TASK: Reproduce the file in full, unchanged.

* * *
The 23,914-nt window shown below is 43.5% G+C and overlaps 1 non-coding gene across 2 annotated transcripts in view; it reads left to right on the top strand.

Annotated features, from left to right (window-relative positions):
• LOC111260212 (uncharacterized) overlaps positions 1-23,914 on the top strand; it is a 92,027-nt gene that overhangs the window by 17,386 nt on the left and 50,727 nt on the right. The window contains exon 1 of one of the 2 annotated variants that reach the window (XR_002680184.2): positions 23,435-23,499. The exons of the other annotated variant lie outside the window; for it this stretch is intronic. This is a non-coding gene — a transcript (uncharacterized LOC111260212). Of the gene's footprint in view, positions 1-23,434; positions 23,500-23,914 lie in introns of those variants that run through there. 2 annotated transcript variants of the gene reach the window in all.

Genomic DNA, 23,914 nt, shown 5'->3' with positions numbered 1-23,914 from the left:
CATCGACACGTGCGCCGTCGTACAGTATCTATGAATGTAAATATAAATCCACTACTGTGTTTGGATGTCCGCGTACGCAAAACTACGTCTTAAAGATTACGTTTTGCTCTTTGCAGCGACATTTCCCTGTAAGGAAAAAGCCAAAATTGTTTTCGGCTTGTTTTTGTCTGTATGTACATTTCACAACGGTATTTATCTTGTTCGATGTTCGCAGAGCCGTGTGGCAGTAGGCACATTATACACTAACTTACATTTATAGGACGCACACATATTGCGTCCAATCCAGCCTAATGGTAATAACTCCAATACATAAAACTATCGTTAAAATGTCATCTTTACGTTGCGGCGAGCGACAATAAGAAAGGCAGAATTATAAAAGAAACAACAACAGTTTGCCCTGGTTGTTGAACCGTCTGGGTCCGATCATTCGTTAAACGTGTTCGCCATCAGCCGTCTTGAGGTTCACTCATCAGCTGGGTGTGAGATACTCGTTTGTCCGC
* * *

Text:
The 23,914-nt window shown below is 43.5% G+C and overlaps 1 non-coding gene across 2 annotated transcripts in view; it reads left to right on the top strand.

Annotated features, from left to right (window-relative positions):
• LOC111260212 (uncharacterized) overlaps positions 1-23,914 on the top strand; it is a 92,027-nt gene that overhangs the window by 17,386 nt on the left and 50,727 nt on the right. The window contains exon 1 of one of the 2 annotated variants that reach the window (XR_002680184.2): positions 23,435-23,499. The exons of the other annotated variant lie outside the window; for it this stretch is intronic. This is a non-coding gene — a transcript (uncharacterized LOC111260212). Of the gene's footprint in view, positions 1-23,434; positions 23,500-23,914 lie in introns of those variants that run through there. 2 annotated transcript variants of the gene reach the window in all.

Genomic DNA, 23,914 nt, shown 5'->3' with positions numbered 1-23,914 from the left:
CATCGACACGTGCGCCGTCGTACAGTATCTATGAATGTAAATATAAATCCACTACTGTGTTTGGATGTCCGCGTACGCAAAACTACGTCTTAAAGATTACGTTTTGCTCTTTGCAGCGACATTTCCCTGTAAGGAAAAAGCCAAAATTGTTTTCGGCTTGTTTTTGTCTGTATGTACATTTCACAACGGTATTTATCTTGTTCGATGTTCGCAGAGCCGTGTGGCAGTAGGCACATTATACACTAACTTACATTTATAGGACGCACACATATTGCGTCCAATCCAGCCTAATGGTAATAACTCCAATACATAAAACTATCGTTAAAATGTCATCTTTACGTTGCGGCGAGCGACAATAAGAAAGGCAGAATTATAAAAGAAACAACAACAGTTTGCCCTGGTTGTTGAACCGTCTGGGTCCGATCATTCGTTAAACGTGTTCGCCATCAGCCGTCTTGAGGTTCACTCATCAGCTGGGTGTGAGATACTCGTTTGTCCGC